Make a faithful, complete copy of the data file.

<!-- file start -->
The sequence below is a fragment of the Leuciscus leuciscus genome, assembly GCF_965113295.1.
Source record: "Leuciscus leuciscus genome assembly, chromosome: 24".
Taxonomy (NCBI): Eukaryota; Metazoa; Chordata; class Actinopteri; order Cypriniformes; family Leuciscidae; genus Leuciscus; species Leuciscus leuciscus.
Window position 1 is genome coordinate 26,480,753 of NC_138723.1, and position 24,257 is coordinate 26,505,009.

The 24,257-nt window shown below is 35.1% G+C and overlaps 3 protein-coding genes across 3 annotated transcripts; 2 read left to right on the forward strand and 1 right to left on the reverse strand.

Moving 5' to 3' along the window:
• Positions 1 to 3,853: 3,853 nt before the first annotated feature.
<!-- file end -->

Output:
The sequence below is a fragment of the Leuciscus leuciscus genome, assembly GCF_965113295.1.
Source record: "Leuciscus leuciscus genome assembly, chromosome: 24".
Taxonomy (NCBI): Eukaryota; Metazoa; Chordata; class Actinopteri; order Cypriniformes; family Leuciscidae; genus Leuciscus; species Leuciscus leuciscus.
Window position 1 is genome coordinate 26,480,753 of NC_138723.1, and position 24,257 is coordinate 26,505,009.

The 24,257-nt window shown below is 35.1% G+C and overlaps 3 protein-coding genes across 3 annotated transcripts; 2 read left to right on the forward strand and 1 right to left on the reverse strand.

Moving 5' to 3' along the window:
• Positions 1 to 3,853: 3,853 nt before the first annotated feature.